IW supervisors ‘set aside’ $1.5 million in school funding

Published 3:47 pm Tuesday, May 17, 2022

Isle of Wight supervisors have approved the county’s $88.9 million 2022-23 budget and tax rates — with one significant change.

Per the supervisors’ unanimous May 12 vote, the adopted budget reduces the county’s contribution to its school system by just over $1.5 million and reallocates the money to the county’s “contingency” funding.

County Administrator Randy Keaton had initially proposed $27.2 million to Isle of Wight County Schools. The nearly $527,000 increase would have undone a roughly $500,000 reduction in local funding the supervisors imposed on the school system in 2021. IWCS had planned to use the restored funding to hire several testing coordinators, which school officials say would have freed up guidance counselors to spend more time working with students, and less time proctoring Virginia’s Standards of Learning tests.

Subscribe to our free email newsletter

Get the latest news sent to your inbox

Supervisor Dick Grice had first proposed the $1.5 million reduction in April, citing the schools’ anticipated increase in federal and state funding. But it was Supervisor William McCarty who ultimately made the motion to “set aside” a total of $1,572,507.

IWCS expects to carry over $2.5 million in unspent federal pandemic aid into the 2022-23 school year, and is also expecting upward of $7 million in additional state funding. The majority of the additional state funding, according to Superintendent Dr. Jim Thornton, is tied to a provision in former Gov. Ralph Northam’s proposed 2022-24 state budget that would give teachers annual 5% raises.

Since Northam left office in January, Virginia’s Democratic-controlled Senate has proposed adding a 1% bonus on top of the 5% raise for the 2022-23 school year, while the Republican-controlled House of Delegates has proposed 4% annual raises and 1% bonuses over the next two school years.

According to Grice, the difference in funding IWCS would receive under the dueling House and Senate proposals amounts to roughly $1.5 million.

“I would find it extremely embarrassing if we were to cut the checks for that 5% increase only to have to, immediately following June 30 … come back and say, ‘Oh, you’ve got to give 1% of that back,’” Grice said.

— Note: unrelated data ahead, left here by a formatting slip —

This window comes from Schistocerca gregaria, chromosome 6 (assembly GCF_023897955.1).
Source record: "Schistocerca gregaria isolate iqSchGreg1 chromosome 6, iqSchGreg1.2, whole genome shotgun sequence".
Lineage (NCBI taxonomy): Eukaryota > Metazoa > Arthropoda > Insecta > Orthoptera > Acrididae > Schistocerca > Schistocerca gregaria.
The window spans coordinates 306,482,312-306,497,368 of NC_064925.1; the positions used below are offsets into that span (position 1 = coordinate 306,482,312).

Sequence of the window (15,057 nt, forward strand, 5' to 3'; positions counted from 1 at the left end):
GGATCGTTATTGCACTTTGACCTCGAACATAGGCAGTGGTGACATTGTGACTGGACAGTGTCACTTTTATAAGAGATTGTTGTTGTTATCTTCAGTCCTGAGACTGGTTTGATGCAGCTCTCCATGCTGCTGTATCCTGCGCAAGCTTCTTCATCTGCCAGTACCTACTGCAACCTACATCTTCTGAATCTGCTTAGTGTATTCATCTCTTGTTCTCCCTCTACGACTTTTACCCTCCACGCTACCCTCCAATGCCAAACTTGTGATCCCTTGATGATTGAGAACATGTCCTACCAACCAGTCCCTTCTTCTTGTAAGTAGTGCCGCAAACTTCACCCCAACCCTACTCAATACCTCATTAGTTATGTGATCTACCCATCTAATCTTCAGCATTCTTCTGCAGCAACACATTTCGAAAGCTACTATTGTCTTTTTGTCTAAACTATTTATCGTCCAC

“We are in interesting political crosswinds right now,” added McCarty, who said he’d talked to people on “both sides of the political spectrum” in agreement with his “set aside” proposal.

The school system routinely requests appropriations from the supervisors for capital funds and grants through correspondence from the superintendent or finance staff outlining the amount of funding requested and its intended purpose, Assistant County Administrator Don Robertson said, adding it is “likely that a request for a transfer from Contingency could be handled the same way.”

“I see it as a win-win,” McCarty said.

But IWCS, whose School Board had already voted that same evening to approve a new pay scale reflecting the 5% average raise, didn’t see it that way.

The school system posted to its Facebook page May 17 that the “set aside” creates “numerous issues.”

“The school division cannot hire positions without funding,” the post states. “Promised funding is not actual funding. We can only work with the dollars we have been allocated. Therefore, no new positions, including classroom teachers and testing facilitators, can be hired.”

While the supervisors plan to revisit the issue once a finalized state budget is passed, “The majority of school hiring occurs over the next two months,” the IWCS post states. “Plus, there is an agreement with area divisions to not hire staff from each other after June 30. Even if the ‘set-aside’ funding is approved this summer, IWCS will be at a serious disadvantage if hiring is delayed.”

In addition to not hiring the new positions, IWCS “will need to cut approximately 15 employees to make up for this reduction,” the post continues. “Contracts, which were scheduled to be distributed this week, will be held until the division can identify the positions and people who will not be asked to return to IWCS for the upcoming school year.”